Columbia to Citi CEO: Drop Dead

Flickr /<a href="http://www.flickr.com/photos/william-munoz/3490292892/">William Munoz</a>.

Fight disinformation: Sign up for the free Mother Jones Daily newsletter and follow the news that matters.


Students and alumni of Columbia University in the City of New York® are raving mad today over the university’s selection of Citigroup CEO/recession profiteer/irrational optimist Vikram Pandit to speak at its upcoming School of International and Public Affairs commencement. Turns out the school’s budding diplomats, civil servants, and aid workers were less than pleased to be sent off into a bleak job market by one of America’s worst captains of industry (if, by “industry,” one means “that steaming load of worthless mortgage-backed derivatives that sent 401(k)’s and hiring levels off a jagged cliff”).

“I certainly did not spend two years of my life at this school to sit for hours at my own graduation ceremony applauding a multi-millionaire bank executive while he lectures myself and my peers about a future to which he and the industry he represents caused grave damage,” one unnamed student wrote on a Facebook bulletin board for the members-only group “We Don’t Want a Bank Executive to Speak at Our Commencement,” according to a student blog. The creator of that Facebook group, Daniel Safron-Hon, praised a series of campus protests staged by his classmates after Pandit’s selection was announced Friday afternoon. “We are not in an attack mode,” he said. “I believe this can be resolved. But the ball is now on the dean’s side. If the school ignores the protests, it’s hard to know what will happen.”

Not that anyone at Columbia (full disclosure: I went there) should be shocked, shocked! to find Citigroup traipsing around the Morningside Heights campus. Pandit—who holds four Columbia degrees—sits on the university’s board of trustees. One of his predecessors, Charles O. Prince, is a trustee of the university’s Teachers College. A scan of the bank’s current executive ranks turns up a number of benefactors to the university, alumni, and professors.

It’s hard to deny that the university has a special relationship with Citigroup: Its ATMs (and only its ATMs) are on campus…where your student ID can double as a Citi bank card, if you enrolled for a student account during orientation…which makes it a lot easier to receive your student loans when they’re disbursed by…who else? Citigroup. In fact, Citi (full disclosure: I borrowed from them, grudgingly) has historically been one of the university’s “preferred lenders,” even after Columbia was forced in 2008 to fire a financial aid administrator who’d been on the dole of one of those same lenders. (In a related investigation, New York Attorney General Andrew Cuomo forced Citigroup to donate millions to a lending-education fund to atone for its student-loan sins.) I knew a lot of classmates who, once graduated, took jobs with Citi or its peer institutions on Wall Street to pay off massive student debts that originated with a Citibank lending arm.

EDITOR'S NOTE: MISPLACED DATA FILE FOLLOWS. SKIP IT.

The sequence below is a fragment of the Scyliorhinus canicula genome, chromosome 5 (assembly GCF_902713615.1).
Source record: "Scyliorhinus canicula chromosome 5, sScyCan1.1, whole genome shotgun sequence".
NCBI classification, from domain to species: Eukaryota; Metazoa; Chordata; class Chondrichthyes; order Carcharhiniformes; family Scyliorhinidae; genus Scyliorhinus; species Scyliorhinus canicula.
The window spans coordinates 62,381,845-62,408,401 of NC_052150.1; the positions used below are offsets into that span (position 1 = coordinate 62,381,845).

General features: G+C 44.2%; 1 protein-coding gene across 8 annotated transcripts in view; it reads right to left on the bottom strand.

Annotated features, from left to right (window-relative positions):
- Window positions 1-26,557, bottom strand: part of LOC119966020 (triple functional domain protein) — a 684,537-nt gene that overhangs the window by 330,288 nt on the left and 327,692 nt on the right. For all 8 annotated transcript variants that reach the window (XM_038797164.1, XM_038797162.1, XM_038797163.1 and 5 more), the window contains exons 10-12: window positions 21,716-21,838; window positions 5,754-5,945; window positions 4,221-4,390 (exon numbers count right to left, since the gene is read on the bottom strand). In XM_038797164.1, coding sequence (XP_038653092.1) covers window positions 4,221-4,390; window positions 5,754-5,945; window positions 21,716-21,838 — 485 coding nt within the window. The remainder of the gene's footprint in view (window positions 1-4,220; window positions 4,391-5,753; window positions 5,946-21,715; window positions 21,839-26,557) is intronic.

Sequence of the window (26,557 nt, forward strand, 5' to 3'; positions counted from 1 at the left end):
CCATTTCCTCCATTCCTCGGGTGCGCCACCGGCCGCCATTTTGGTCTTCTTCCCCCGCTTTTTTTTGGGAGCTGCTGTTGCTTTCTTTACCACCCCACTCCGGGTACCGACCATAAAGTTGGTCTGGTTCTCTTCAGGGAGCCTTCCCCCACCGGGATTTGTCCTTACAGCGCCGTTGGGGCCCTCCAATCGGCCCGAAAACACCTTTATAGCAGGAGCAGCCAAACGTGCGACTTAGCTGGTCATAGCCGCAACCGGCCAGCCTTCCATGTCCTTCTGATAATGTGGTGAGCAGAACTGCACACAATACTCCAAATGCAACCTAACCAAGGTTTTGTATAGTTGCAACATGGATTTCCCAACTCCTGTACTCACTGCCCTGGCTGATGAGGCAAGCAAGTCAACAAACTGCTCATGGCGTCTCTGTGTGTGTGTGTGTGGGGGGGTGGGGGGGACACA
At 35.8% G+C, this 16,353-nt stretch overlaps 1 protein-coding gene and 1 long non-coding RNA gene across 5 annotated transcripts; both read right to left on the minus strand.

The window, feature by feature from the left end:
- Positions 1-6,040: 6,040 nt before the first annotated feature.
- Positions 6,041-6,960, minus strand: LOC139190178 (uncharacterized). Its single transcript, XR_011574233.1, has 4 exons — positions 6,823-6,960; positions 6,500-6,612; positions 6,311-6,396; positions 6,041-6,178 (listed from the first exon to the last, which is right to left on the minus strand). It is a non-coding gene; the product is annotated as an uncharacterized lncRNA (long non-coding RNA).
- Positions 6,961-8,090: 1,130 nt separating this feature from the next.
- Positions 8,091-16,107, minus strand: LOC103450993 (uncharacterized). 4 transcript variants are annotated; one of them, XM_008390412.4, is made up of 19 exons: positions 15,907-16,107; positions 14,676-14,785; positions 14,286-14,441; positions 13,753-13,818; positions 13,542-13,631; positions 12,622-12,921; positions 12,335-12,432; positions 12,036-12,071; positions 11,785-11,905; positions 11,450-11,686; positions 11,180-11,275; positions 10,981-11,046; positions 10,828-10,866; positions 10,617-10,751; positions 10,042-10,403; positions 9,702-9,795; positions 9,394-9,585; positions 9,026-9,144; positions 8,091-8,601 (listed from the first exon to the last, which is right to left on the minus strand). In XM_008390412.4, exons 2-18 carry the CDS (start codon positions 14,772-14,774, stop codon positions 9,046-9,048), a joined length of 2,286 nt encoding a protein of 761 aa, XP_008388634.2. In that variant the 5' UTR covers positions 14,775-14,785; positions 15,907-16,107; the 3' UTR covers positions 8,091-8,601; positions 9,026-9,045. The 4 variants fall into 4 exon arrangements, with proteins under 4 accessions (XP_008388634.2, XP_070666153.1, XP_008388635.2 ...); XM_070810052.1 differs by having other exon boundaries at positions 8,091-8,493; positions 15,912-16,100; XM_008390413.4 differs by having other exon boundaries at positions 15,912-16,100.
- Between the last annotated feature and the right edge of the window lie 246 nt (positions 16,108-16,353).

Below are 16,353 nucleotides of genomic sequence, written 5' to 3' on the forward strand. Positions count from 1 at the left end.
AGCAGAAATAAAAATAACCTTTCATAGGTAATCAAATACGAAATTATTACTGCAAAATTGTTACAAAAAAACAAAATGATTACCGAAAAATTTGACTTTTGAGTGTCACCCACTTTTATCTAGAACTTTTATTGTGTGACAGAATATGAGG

So, bully for the students of SIPA, biting the hand that starves them. Unless, of course, Citigroup starts hiring again. In which case Pandit’s likely to be welcomed with open arms and desperately laser-printed business cards.

LESS DREADING, MORE DOING

This is the rubber-meets-road moment: the early days in our first fundraising drive since we took a big swing and merged with CIR to bring fearless investigative reporting to the internet, radio, video, and everywhere else that people need an antidote to lies and propaganda.

Donations have started slow, and we hope that explaining, level-headedly, why your support really is everything for our reporting will make a difference. Learn more in “Less Dreading, More Doing,” or in this 2:28 video about our merger (that literally just won an award), and please pitch in if you can right now.

payment methods

LESS DREADING, MORE DOING

This is the rubber-meets-road moment: the early days in our first fundraising drive since we took a big swing and merged with CIR to bring fearless investigative reporting to the internet, radio, video, and everywhere else that people need an antidote to lies and propaganda.

Donations have started slow, and we hope that explaining, level-headedly, why your support really is everything for our reporting will make a difference. Learn more in “Less Dreading, More Doing,” or in this 2:28 video about our merger (that literally just won an award), and please pitch in if you can right now.

payment methods

We Recommend

Latest

Sign up for our free newsletter

Subscribe to the Mother Jones Daily to have our top stories delivered directly to your inbox.

Get our award-winning magazine

Save big on a full year of investigations, ideas, and insights.

Subscribe

Support our journalism

Help Mother Jones' reporters dig deep with a tax-deductible donation.

Donate